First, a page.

All items from Daily Dose of Architecture

AB and FOOD

Although I've lived in Astoria, Queens, for twelve years and worked in nearby Long Island City for a few years, I'd never been to Brooklyn Grange until earlier this month. Although the name points to that hipper borough to the south, the Grange's first rooftop farm is located in Queens, specifically on Northern Boulevard, a car-oriented thoroughfare that leads to and from the Queensboro Bridge. I work on Northern Boulevard and frequent the coffee shop in the base of the building where the Grange has its one-acre farm. Faced with a cold- or allergy-related sore throat that wouldn't go away, I headed to the Grange on one of its open Saturdays in June to buy some honey – what turned out to be the most delicious honey I've ever eaten.


[Photos from my visit to the Brooklyn Grange]

Hiding and Seeking at MoMA PS1

Dream the Combine's 2018 YAP-winning Hide & Seek opened today at MoMA PS1. I work a few blocks away, so I went there at lunch to see what it's like and take some photos.

Here's a slideshow from my Flickr album:
Hide & Seek

And here's a video, necessary given the way the mirrored planes move and create some awesome effects:

Today's archidose #1005

Here is a photo of Frank Gehry's LUMA Arles under construction in Arles, France. (Photo: Jacqueline Poggi)



See also Today's archidose #915 from August 2016.

An aerial rendering (screenshots via luma-arles.org) of what the completed project, which also consists of five industrial buildings being restored by Selldorf Architects, will look like:


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Hunters Point South Park Phase 2

I'm still catching up on things after the AIA Conference on Architecture last week and a walking tour over the weekend. The latter, of Brooklyn Bridge Park, led me to take the East River Ferry home. On the ride I noticed the second phase of Hunters Point South Park was open, so I hopped off the ferry and took a few photos of the park designed by ARUP, Thomas Balsley, and Weiss/Manfredi.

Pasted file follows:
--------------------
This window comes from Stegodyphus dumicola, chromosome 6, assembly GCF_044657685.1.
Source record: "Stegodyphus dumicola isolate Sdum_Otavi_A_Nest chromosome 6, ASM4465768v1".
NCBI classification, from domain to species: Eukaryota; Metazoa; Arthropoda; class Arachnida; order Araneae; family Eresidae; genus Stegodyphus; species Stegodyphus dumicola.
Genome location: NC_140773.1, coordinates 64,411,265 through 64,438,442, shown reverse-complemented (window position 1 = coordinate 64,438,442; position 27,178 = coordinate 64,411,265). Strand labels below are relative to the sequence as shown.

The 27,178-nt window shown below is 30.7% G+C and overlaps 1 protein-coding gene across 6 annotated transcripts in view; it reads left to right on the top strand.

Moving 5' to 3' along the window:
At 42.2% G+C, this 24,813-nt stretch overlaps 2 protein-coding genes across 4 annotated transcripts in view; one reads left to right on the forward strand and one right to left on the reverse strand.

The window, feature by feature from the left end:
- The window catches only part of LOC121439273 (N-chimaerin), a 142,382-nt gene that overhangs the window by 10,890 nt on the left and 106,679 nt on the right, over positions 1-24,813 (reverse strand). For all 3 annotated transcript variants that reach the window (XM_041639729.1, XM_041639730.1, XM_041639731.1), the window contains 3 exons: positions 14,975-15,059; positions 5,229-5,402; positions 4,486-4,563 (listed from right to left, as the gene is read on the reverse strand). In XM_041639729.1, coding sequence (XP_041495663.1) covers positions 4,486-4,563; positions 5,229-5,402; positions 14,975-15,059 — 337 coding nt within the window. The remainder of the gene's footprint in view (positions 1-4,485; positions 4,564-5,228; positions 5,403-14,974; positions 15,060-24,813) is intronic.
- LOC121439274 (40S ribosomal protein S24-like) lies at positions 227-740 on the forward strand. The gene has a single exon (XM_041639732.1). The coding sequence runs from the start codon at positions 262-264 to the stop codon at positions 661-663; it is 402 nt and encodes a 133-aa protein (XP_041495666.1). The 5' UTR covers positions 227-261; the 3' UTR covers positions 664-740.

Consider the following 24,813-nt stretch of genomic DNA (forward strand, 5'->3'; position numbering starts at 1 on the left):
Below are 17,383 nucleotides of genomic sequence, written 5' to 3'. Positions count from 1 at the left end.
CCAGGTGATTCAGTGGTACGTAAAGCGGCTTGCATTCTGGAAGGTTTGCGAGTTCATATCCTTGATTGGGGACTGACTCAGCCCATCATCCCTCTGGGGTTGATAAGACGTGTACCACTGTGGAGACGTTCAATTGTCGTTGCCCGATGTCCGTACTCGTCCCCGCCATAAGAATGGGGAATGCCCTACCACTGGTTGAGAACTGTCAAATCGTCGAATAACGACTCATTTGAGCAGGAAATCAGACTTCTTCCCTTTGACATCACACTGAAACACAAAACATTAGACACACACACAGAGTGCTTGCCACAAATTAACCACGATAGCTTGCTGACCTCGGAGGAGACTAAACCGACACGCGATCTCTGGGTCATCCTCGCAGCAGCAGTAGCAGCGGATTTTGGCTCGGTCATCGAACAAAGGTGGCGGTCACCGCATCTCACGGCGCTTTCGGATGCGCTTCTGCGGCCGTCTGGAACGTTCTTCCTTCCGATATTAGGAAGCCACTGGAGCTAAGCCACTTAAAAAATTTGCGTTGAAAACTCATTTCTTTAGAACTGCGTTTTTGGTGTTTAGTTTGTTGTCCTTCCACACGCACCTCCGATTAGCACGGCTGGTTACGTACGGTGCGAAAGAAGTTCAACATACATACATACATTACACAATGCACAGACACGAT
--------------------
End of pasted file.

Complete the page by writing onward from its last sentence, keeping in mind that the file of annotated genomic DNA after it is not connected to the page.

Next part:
Storefront's Empty Bookshelves

I'm still swamped with the AIA Conference on Architecture being in town this week, so here's something to tide people over until I'm able to post about it or something else. Here are some photos from the opening of Architecture Books – Yet to be Written at the Storefront for Art and Architecture. Exhibition design is by Abruzzo Bodziak Architects and Pentagram.

'Architecture Books' Opens at Storefront

In September last year I attended the Storefront for Art and Architecture's Architecture Books / Yet to be Written / 1982-2017-2052 at the Cooper Union. The five-hour-long event marked the beginning stages of Storefront's New York Architecture Book Fair, which takes place this week and consists of numerous components, such as Book Salons, a Bookstore Network, and an exhibition in Storefront's distinctive space. The last, called Architecture Books – Yet to be Written opens tomorrow evening and runs until late August. Details are below.



Description from the Storefront website:
April 19th Exhibition Opening:
6 – 7 pm: Press and Members Preview
7 – 9 pm: Public Opening

As part of the first edition of the New York Architecture Book Fair, Storefront for Art and Architecture presents Architecture Books – Yet to be Written, an exhibition that invites us to reflect upon the cultural contribution of architecture through the medium of the book from 1982 to today. With an archaeological and projective twist, the installation seeks to celebrate and evaluate both the existing and the missing volumes of a history still in the writing.